If Your Employer Offers Health Insurance Do You Have to Take it?

Jenifer Dorsey
February 26th, 2020 May 28th, 2019 |
Read time: 5 minutes
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Access to job-based health insurance may be desirable for some, but others may be tempted to explore their options outside the workplace. We’ll address the following kinds of questions below:

  • Under the Affordable Care Act (ACA), if your employer offers health insurance, do you have to take it?
  • Does your employer even have to offer health insurance to begin with?
  • Can your employer cancel your health insurance, provide you with a premium reimbursement and send you to HealthCare.gov or a state-based exchange?

These are just a few of the questions people have about job-based health insurance, especially as lawmakers modify the ACA. Let’s take a look at where things stand as of 2019.

Does your employer have to offer health insurance?

The employer shared responsibility provision requires certain employers to provide minimum essential coverage to full-time employees. Whether or not it applies to your workplace depends on how many people your workplace employs and the number of work hours those employees average.

As of 2015, companies with 50 or more full-time employees, including full-time equivalent employees, are required by the ACA to offer workers health insurance plans that provide minimum essential coverage or pay a tax penalty known as the employer shared responsibility payment.[1]

Learn more about the employer shared responsibility provision at IRS.gov.

Small business owners with 50 or fewer employees may not be obligated by law to provide group health insurance, but they can offer it through the federally facilitated Small Business Health Options Program marketplace or their state-based exchange SHOP marketplace.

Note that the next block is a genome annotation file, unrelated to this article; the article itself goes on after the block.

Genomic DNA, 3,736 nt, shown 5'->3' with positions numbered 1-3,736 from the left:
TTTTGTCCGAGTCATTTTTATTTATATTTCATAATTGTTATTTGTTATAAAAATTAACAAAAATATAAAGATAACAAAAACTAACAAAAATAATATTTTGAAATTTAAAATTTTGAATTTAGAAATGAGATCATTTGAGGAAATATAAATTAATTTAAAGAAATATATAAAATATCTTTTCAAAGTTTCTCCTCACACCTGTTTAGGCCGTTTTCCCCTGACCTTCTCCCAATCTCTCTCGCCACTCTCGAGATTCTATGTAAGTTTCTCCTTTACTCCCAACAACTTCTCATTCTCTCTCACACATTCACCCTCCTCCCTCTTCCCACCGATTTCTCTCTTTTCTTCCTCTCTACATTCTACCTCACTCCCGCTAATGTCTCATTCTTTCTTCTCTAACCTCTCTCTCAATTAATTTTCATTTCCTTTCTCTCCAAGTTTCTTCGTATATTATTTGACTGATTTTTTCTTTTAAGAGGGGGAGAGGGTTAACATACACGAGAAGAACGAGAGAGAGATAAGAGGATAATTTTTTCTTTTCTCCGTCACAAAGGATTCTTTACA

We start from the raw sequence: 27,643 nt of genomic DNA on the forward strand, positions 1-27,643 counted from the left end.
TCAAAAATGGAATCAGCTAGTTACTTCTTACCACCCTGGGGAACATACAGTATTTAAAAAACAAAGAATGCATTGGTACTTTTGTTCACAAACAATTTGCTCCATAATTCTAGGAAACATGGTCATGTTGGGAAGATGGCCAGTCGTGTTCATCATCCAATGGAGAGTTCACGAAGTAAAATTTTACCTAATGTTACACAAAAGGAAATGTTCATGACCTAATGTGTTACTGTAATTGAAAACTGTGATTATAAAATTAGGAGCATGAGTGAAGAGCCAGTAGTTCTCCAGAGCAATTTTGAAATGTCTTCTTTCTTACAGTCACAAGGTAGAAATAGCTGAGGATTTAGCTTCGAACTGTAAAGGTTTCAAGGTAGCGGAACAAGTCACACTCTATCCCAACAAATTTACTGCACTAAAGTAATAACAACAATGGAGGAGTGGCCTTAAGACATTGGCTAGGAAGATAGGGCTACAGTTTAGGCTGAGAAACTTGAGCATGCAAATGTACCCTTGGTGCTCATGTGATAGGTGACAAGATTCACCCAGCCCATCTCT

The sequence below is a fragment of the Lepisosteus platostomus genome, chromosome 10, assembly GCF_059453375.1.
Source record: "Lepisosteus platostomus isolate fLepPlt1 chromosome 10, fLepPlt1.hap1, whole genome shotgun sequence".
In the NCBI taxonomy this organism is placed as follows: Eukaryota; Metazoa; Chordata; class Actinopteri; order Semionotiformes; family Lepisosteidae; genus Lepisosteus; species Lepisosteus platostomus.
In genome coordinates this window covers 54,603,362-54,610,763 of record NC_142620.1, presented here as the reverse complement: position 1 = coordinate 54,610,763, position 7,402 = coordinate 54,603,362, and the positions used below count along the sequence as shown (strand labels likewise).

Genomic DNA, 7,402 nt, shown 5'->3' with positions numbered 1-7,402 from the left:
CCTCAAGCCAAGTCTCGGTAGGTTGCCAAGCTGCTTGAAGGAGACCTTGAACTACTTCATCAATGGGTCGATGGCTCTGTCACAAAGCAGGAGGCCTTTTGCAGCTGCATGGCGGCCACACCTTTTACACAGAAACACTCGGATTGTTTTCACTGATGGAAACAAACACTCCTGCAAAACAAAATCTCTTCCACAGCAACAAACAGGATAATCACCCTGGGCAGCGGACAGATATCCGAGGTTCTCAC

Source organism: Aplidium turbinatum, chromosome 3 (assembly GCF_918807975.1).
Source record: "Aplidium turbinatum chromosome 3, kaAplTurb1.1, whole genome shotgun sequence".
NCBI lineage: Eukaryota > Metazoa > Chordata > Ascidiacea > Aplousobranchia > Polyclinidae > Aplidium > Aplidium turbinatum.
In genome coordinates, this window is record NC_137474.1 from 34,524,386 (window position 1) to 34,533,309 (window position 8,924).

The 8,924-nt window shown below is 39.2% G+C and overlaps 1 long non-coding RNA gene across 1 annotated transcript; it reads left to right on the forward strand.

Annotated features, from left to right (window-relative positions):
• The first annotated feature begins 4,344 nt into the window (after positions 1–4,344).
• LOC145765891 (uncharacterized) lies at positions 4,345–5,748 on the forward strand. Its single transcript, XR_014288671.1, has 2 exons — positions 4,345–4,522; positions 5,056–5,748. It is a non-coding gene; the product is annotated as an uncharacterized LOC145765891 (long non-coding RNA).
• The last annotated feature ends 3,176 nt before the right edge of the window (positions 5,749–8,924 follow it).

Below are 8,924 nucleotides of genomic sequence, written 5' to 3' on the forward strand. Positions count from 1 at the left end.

Visit the SHOP marketplace at Healthcare.gov.

Do you have to take your employer’s health insurance?

Nothing says that if your employer offers health insurance you have to take it. However, if your motivation for waiving job-based coverage is enrolling in a subsidy-eligible policy through HealthCare.gov or a state-based exchange, then you may want to reconsider.


Under the ACA, you won’t be eligible for a subsidy if you have access to job-based health insurance that is both:[2]

  1. Considered “affordable” – costs 9.86% or less of your household income in 2019,[3] and
  2. Meets the ACA’s minimum value for employer-sponsored health insurance – the health insurance policy both pays at least 60% of the total cost of medical services for a standard population and has benefits that include substantial coverage of physician and inpatient hospital services.[4]

Can your employer cancel your health insurance?

As stated above, the ACA requires employers of a certain size to provide access to ACA-compliant health insurance or face a tax penalty.[5] So, yes, they could technically cancel your health insurance coverage, but it may not be in their best interest if the law requires them to provide access to it.

Your state also has laws regarding employer coverage. If you have questions or concerns regarding health insurance and your workplace, contact your company’s HR representative or your state’s department of labor.

Can your employer give you money to buy health insurance elsewhere?

Your employer can neither give you after-tax money to buy health insurance in the individual market, nor can they reimburse you for doing so.[6] Such practices do not comply with the ACA.

Nothing prevents employers from providing employees with extra taxable income to buy health insurance; however, they cannot require employees to use it to purchase health insurance.